A grand house, gardens and greenhouses 5 stars for the Historic homes for New York and the nation 5 stars on gardens and greenhouses, 3 for the house. special event days like the Rough Riders demonstration Step into the grandeur of the Gilded Age at Planting Fields held on July 4th. On other days 4 stars, give or take a half, Arboretum State Historic Park, 1395 Planting Fields Road, depending on how good your guide is. Oyster Bay, NY 11771. This grand property features the mansion that was To see the home of home to the family of A breathtaking collection of orchids, as well as exotic trees Theodore Roosevelt the insurance mogul, and plant are on display year round in the main greenhouse and his wife and six William Robertson children from 1885 Coe. With its until his death in distinctive architecture 1919, you have to and expressly planned take a drive out landscaping, it is a on Long island. prime example of the Roosevelt’s passion Gold Coast estates on for hunting and Long Island’s North taxidermy literally Shore. The 409 acres fills this house. The surrounding the house site warns visitors include green houses about the fact that with exquisite flowers, the house is not various outdoor a i r- c o n d i t i o n e d , gardens, decorative and the third floor pools, specimen trees, of the house is and nature walks. The subject to closure grounds are worth when the heat seeing in spring reaches dangerous through fall, and the levels. So don’t main greenhouse with plan to come there its tropical plants, during a heat wave. trees, and orchids, Visitors can only at any time. The enter the house as camellias, though, are part of a tour. Tours only bloom in winter are offered on the from January through hour from 10am March. to 4pm. The fee is $5 for adults. The You can enter Roosevelt Museum the grounds and at Old Orchard is greenhouses for free, open Wednesday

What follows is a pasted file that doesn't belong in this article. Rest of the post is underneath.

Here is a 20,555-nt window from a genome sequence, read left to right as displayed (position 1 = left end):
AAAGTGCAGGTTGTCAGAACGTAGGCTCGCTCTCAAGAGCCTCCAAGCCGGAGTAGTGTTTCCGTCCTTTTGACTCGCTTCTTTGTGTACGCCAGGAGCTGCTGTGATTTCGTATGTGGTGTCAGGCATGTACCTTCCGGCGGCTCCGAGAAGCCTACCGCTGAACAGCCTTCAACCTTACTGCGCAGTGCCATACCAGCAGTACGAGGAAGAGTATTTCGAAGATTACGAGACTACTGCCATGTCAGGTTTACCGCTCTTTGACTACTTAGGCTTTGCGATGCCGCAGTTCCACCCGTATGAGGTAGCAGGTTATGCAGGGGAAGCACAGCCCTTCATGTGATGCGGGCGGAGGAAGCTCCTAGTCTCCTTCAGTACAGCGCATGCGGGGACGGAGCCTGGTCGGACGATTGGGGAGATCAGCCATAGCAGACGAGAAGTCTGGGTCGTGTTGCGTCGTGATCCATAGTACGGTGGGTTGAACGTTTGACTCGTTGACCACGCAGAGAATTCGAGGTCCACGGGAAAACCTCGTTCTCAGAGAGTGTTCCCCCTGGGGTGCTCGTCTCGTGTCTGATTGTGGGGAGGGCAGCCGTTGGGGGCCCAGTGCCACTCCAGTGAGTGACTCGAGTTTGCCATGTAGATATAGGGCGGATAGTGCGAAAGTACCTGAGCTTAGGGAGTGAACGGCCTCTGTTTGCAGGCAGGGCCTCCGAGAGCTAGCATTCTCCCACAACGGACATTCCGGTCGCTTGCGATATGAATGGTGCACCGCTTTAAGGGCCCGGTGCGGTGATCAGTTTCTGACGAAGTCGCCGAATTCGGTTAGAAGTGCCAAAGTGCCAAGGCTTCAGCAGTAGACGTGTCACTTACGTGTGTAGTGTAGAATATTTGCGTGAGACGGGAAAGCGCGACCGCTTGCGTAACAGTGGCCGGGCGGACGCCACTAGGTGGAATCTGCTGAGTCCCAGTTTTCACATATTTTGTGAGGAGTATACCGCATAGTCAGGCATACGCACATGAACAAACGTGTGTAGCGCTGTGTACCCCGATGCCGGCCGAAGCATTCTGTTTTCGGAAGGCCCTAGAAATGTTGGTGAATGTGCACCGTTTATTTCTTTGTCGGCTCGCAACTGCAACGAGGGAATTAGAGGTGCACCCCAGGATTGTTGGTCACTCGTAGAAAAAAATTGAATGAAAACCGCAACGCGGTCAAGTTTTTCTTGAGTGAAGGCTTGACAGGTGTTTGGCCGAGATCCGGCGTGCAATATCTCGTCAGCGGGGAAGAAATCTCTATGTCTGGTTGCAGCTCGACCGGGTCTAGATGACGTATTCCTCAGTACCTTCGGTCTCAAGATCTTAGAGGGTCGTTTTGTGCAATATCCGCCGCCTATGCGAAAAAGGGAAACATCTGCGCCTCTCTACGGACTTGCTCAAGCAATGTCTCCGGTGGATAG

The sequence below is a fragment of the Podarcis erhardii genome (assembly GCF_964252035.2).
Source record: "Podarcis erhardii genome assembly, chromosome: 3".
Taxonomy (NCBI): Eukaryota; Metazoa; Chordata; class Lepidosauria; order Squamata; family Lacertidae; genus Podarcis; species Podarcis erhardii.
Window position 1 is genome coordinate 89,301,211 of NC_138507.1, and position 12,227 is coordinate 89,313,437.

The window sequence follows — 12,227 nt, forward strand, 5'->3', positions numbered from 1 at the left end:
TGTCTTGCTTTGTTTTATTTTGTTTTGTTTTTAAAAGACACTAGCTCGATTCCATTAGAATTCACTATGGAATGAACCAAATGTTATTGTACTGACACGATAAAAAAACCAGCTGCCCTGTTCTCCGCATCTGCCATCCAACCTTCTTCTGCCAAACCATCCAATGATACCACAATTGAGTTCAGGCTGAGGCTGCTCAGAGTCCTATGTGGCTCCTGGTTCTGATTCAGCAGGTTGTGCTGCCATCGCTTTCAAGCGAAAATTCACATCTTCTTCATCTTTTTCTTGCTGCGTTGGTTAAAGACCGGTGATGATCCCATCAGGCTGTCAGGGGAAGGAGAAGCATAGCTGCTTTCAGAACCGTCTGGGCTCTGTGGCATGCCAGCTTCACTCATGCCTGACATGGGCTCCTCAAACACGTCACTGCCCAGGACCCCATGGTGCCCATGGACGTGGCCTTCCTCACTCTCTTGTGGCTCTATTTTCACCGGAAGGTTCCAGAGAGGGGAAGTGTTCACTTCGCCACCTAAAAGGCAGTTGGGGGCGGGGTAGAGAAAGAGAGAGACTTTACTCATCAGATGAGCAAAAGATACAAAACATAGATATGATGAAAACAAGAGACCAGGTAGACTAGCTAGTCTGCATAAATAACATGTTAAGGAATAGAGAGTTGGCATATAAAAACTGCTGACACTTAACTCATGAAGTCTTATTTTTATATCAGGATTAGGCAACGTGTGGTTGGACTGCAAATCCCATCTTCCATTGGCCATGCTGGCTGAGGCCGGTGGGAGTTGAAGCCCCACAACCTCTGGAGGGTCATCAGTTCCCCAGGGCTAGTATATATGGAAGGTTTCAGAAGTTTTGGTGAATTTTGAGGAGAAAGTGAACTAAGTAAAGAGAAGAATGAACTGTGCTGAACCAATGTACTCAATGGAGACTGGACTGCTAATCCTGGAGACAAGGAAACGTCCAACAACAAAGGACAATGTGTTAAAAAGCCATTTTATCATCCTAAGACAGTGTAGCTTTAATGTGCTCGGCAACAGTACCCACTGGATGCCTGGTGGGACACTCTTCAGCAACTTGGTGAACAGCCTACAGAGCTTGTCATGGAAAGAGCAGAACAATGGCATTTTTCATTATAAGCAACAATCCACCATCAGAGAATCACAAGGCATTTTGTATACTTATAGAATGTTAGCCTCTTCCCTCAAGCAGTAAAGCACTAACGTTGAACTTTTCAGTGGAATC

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index.htm or call 516-922-4788.
t h r o u g h Sunday from 10am to 5pm. Admission to the building is free, and visitors can view movies and exhibits at their own pace. Another free attraction on site is the The Sagamore Hill Nature Trail. To get there, set your driving directions to 12 Sagamore Hill Road, Oyster Bay, NY 11771. For more information, visit http:// w w w. n p s . gov/sahi/
There is another home associated with Theodore Roosevelt in New York City at 28 East 20th Street, between Park Avenue South and Broadway.. However, parts of it are currently closed, which is why I am not describing it here. You can see the site, http://www.nps.gov/thrb/thrb-upgrade. htm for more information and to take a virtual tour.
visit the site at http://www.nassaumuseum.org/default.php For visits later in the year, be sure to check for closure dates coming up in May, September, and late November. Cradle of Aviation 3 stars –add one if you are seeing an Imax This museum is located on Charles Lindbergh Blvd. in Garden City, about 20 minutes away from the 5 Towns area For Pesach week, you may want to check out the 9th Annual Astronomy & Space Week Monday-Friday, April 18-22, 12:00-4:00 PM. It boasts of Astronomy Workshops and Family Activities. Thursday April 21, 12:00-4:00 PM is designated as Astronomy & Space Day The activities and workshops are free with admission. Admission is on the pricey side, $14 for adults for a museum that takes only an hour or two to get through. You may as well splurge for the $21 combination ticket, which includes a Cradle of Aviation Dome Theater. You can also buy tickets for the film alone for $10. For more information, see http://www.cradleofaviation.org/index.html or call 516572-4111 Atlantis 4 ½ stars Located in Riverhead, NY, the Atlantis Marine World Aquarium is more than a bit of a drive from the Nassau, Queens, or Brooklyn area. But it is quite an experience to see the fish, sharks, rays, penguins, and sea lions displayed around the theme of the lost city of Atlantis. There are also talks on the penguins and some of the other marine animals, as well as a sea lion performance, the talk on penguins. Prices are somewhat on the high end at $21.50 plus tax for adults, but you can usually find some coupons on admissions on the site itself at http://www.atlantismarineworld.com/ couponcove.php or elsewhere online. Atlantis Marine World Aquarium offers its own charming magic at: 431 East Main